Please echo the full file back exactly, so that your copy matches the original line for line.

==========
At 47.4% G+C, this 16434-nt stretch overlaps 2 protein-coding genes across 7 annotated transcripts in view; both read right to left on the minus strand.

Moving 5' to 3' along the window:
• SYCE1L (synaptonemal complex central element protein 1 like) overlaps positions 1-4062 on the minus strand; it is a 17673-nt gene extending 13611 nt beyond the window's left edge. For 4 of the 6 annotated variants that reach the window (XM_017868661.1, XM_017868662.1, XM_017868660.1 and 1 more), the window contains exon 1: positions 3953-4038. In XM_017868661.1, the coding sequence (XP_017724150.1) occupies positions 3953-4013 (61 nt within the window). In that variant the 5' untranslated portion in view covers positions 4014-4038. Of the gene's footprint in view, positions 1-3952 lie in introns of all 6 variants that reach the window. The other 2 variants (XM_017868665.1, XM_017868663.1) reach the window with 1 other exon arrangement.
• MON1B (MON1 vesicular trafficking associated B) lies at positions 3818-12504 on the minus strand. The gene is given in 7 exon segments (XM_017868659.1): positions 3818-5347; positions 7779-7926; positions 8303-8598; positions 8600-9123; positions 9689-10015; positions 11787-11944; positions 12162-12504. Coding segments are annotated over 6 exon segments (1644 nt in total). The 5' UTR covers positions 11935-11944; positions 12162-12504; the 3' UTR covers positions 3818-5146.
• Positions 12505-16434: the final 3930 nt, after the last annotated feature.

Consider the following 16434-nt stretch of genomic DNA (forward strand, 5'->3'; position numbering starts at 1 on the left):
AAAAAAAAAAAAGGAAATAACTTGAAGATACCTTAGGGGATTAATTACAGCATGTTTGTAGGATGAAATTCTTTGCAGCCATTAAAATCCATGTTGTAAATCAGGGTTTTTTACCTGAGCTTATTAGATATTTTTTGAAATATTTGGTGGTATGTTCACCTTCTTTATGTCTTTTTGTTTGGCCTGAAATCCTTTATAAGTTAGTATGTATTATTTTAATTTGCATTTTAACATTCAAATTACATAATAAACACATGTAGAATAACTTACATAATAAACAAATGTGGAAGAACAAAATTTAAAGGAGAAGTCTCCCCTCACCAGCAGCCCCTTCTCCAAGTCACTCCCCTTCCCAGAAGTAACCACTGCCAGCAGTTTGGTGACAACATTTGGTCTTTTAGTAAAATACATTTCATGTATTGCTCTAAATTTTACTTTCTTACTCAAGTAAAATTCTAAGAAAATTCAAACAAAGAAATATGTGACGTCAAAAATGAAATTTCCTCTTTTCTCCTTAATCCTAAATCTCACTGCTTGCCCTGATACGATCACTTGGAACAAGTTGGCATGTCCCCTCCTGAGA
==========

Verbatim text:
At 47.4% G+C, this 16434-nt stretch overlaps 2 protein-coding genes across 7 annotated transcripts in view; both read right to left on the minus strand.

Moving 5' to 3' along the window:
• SYCE1L (synaptonemal complex central element protein 1 like) overlaps positions 1-4062 on the minus strand; it is a 17673-nt gene extending 13611 nt beyond the window's left edge. For 4 of the 6 annotated variants that reach the window (XM_017868661.1, XM_017868662.1, XM_017868660.1 and 1 more), the window contains exon 1: positions 3953-4038. In XM_017868661.1, the coding sequence (XP_017724150.1) occupies positions 3953-4013 (61 nt within the window). In that variant the 5' untranslated portion in view covers positions 4014-4038. Of the gene's footprint in view, positions 1-3952 lie in introns of all 6 variants that reach the window. The other 2 variants (XM_017868665.1, XM_017868663.1) reach the window with 1 other exon arrangement.
• MON1B (MON1 vesicular trafficking associated B) lies at positions 3818-12504 on the minus strand. The gene is given in 7 exon segments (XM_017868659.1): positions 3818-5347; positions 7779-7926; positions 8303-8598; positions 8600-9123; positions 9689-10015; positions 11787-11944; positions 12162-12504. Coding segments are annotated over 6 exon segments (1644 nt in total). The 5' UTR covers positions 11935-11944; positions 12162-12504; the 3' UTR covers positions 3818-5146.
• Positions 12505-16434: the final 3930 nt, after the last annotated feature.

Consider the following 16434-nt stretch of genomic DNA (forward strand, 5'->3'; position numbering starts at 1 on the left):
AAAAAAAAAAAAGGAAATAACTTGAAGATACCTTAGGGGATTAATTACAGCATGTTTGTAGGATGAAATTCTTTGCAGCCATTAAAATCCATGTTGTAAATCAGGGTTTTTTACCTGAGCTTATTAGATATTTTTTGAAATATTTGGTGGTATGTTCACCTTCTTTATGTCTTTTTGTTTGGCCTGAAATCCTTTATAAGTTAGTATGTATTATTTTAATTTGCATTTTAACATTCAAATTACATAATAAACACATGTAGAATAACTTACATAATAAACAAATGTGGAAGAACAAAATTTAAAGGAGAAGTCTCCCCTCACCAGCAGCCCCTTCTCCAAGTCACTCCCCTTCCCAGAAGTAACCACTGCCAGCAGTTTGGTGACAACATTTGGTCTTTTAGTAAAATACATTTCATGTATTGCTCTAAATTTTACTTTCTTACTCAAGTAAAATTCTAAGAAAATTCAAACAAAGAAATATGTGACGTCAAAAATGAAATTTCCTCTTTTCTCCTTAATCCTAAATCTCACTGCTTGCCCTGATACGATCACTTGGAACAAGTTGGCATGTCCCCTCCTGAGA